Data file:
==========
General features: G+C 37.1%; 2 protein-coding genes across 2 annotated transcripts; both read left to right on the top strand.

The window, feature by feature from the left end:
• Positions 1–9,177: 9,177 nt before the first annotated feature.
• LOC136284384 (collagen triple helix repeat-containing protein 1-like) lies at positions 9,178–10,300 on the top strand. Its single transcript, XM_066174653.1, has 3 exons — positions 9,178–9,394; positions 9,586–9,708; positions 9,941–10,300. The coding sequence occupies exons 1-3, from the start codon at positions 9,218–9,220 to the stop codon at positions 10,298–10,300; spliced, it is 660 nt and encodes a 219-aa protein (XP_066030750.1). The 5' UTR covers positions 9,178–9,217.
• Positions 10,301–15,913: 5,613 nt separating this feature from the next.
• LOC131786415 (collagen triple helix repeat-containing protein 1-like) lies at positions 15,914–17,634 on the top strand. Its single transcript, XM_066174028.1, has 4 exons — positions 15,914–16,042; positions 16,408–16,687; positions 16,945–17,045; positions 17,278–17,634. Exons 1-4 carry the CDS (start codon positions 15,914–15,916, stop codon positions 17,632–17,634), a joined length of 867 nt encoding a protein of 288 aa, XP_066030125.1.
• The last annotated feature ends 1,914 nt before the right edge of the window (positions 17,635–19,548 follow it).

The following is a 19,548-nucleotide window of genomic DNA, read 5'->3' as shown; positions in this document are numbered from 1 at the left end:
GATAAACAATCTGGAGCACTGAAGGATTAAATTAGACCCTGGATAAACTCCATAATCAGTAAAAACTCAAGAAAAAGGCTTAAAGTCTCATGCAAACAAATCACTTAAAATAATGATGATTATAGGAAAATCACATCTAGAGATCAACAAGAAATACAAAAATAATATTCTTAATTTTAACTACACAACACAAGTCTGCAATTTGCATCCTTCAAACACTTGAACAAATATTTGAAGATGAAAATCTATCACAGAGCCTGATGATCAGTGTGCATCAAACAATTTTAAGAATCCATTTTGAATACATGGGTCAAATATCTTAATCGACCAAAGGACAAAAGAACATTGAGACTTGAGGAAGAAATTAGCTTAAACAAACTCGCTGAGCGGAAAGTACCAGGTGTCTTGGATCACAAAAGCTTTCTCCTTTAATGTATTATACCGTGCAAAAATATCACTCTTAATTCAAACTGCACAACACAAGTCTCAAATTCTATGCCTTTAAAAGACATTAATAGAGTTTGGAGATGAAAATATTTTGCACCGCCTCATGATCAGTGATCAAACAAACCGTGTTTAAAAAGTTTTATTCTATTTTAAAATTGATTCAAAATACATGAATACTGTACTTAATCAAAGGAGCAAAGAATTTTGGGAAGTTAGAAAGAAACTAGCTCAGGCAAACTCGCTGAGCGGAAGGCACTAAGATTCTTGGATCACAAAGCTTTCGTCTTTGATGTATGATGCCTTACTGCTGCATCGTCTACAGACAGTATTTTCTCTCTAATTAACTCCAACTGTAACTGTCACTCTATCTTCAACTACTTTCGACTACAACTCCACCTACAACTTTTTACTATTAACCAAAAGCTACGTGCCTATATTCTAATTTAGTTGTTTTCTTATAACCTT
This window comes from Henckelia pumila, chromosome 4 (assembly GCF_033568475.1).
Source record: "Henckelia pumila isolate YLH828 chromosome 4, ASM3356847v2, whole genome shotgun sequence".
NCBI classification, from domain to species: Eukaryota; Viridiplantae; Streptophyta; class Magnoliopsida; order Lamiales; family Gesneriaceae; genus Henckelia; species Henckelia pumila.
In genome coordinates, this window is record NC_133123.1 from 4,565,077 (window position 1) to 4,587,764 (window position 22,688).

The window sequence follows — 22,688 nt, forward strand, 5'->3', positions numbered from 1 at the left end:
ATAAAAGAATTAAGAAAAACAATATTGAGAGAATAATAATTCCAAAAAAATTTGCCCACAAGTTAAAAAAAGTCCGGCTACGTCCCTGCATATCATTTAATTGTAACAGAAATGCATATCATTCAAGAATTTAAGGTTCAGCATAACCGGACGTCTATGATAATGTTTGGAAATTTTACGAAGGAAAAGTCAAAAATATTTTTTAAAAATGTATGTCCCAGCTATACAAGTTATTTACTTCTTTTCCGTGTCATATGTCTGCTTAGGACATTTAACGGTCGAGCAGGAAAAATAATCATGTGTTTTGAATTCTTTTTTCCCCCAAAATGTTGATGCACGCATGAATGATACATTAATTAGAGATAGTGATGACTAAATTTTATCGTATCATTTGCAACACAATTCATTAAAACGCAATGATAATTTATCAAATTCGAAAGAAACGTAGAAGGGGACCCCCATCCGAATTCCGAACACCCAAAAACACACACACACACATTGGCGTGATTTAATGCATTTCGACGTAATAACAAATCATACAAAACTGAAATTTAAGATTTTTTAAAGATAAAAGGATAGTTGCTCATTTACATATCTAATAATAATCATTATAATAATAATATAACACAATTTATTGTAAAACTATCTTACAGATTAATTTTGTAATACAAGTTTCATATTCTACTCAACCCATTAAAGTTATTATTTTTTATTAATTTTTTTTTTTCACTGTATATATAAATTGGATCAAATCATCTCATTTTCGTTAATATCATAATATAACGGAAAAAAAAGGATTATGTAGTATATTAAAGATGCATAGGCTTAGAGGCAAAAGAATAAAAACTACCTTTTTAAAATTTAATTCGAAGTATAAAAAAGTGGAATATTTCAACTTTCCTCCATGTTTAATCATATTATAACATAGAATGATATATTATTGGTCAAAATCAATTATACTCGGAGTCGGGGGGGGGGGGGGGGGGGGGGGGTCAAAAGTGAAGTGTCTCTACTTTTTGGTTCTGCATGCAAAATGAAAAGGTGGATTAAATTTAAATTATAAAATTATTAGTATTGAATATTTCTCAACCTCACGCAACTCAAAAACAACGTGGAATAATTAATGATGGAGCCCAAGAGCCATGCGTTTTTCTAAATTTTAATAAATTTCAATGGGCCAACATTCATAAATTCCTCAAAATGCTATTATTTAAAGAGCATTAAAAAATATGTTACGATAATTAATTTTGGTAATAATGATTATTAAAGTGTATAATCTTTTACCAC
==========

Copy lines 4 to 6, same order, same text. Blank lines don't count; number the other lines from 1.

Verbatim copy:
• LOC136284384 (collagen triple helix repeat-containing protein 1-like) lies at positions 9,178–10,300 on the top strand. Its single transcript, XM_066174653.1, has 3 exons — positions 9,178–9,394; positions 9,586–9,708; positions 9,941–10,300. The coding sequence occupies exons 1-3, from the start codon at positions 9,218–9,220 to the stop codon at positions 10,298–10,300; spliced, it is 660 nt and encodes a 219-aa protein (XP_066030750.1). The 5' UTR covers positions 9,178–9,217.
• Positions 10,301–15,913: 5,613 nt separating this feature from the next.
• LOC131786415 (collagen triple helix repeat-containing protein 1-like) lies at positions 15,914–17,634 on the top strand. Its single transcript, XM_066174028.1, has 4 exons — positions 15,914–16,042; positions 16,408–16,687; positions 16,945–17,045; positions 17,278–17,634. Exons 1-4 carry the CDS (start codon positions 15,914–15,916, stop codon positions 17,632–17,634), a joined length of 867 nt encoding a protein of 288 aa, XP_066030125.1.